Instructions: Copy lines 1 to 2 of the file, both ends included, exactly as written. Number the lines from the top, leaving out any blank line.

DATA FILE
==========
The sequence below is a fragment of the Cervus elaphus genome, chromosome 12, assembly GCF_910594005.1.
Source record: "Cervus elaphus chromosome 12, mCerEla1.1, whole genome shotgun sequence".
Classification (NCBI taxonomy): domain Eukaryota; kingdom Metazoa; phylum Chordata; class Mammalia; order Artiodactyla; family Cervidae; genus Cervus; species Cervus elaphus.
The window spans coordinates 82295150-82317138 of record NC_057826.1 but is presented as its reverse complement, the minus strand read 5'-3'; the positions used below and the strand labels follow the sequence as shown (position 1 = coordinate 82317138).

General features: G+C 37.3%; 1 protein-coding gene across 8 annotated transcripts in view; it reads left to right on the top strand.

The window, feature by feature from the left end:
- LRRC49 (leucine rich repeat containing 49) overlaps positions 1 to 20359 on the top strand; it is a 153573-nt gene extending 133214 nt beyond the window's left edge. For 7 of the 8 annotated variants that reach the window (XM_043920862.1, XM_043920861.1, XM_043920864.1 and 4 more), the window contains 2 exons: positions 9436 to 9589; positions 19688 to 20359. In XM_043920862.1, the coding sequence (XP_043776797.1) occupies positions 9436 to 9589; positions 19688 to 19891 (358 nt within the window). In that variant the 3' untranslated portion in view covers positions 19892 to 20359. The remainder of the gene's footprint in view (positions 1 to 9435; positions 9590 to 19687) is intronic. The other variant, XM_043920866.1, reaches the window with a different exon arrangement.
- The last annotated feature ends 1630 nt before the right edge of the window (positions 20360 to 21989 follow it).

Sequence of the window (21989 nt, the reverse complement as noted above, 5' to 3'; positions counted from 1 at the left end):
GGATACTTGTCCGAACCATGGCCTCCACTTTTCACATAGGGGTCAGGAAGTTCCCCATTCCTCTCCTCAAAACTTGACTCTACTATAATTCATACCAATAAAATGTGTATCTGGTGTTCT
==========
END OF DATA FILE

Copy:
The sequence below is a fragment of the Cervus elaphus genome, chromosome 12, assembly GCF_910594005.1.
Source record: "Cervus elaphus chromosome 12, mCerEla1.1, whole genome shotgun sequence".